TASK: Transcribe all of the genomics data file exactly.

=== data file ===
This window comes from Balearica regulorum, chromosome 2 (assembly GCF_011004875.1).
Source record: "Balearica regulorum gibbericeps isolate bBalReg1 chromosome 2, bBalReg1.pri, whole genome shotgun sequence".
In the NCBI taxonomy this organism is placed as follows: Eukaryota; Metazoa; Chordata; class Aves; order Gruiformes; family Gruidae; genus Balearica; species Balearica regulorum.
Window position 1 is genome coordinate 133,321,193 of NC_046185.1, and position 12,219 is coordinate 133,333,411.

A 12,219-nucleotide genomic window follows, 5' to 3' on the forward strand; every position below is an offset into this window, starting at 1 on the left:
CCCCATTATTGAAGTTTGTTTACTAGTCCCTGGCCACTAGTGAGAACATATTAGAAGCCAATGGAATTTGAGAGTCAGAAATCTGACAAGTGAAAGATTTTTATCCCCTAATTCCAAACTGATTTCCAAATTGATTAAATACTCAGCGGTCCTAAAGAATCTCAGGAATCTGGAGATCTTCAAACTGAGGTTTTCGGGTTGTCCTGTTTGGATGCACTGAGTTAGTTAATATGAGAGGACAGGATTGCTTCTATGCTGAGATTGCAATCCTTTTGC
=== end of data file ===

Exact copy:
This window comes from Balearica regulorum, chromosome 2 (assembly GCF_011004875.1).
Source record: "Balearica regulorum gibbericeps isolate bBalReg1 chromosome 2, bBalReg1.pri, whole genome shotgun sequence".
In the NCBI taxonomy this organism is placed as follows: Eukaryota; Metazoa; Chordata; class Aves; order Gruiformes; family Gruidae; genus Balearica; species Balearica regulorum.
Window position 1 is genome coordinate 133,321,193 of NC_046185.1, and position 12,219 is coordinate 133,333,411.

A 12,219-nucleotide genomic window follows, 5' to 3' on the forward strand; every position below is an offset into this window, starting at 1 on the left:
CCCCATTATTGAAGTTTGTTTACTAGTCCCTGGCCACTAGTGAGAACATATTAGAAGCCAATGGAATTTGAGAGTCAGAAATCTGACAAGTGAAAGATTTTTATCCCCTAATTCCAAACTGATTTCCAAATTGATTAAATACTCAGCGGTCCTAAAGAATCTCAGGAATCTGGAGATCTTCAAACTGAGGTTTTCGGGTTGTCCTGTTTGGATGCACTGAGTTAGTTAATATGAGAGGACAGGATTGCTTCTATGCTGAGATTGCAATCCTTTTGC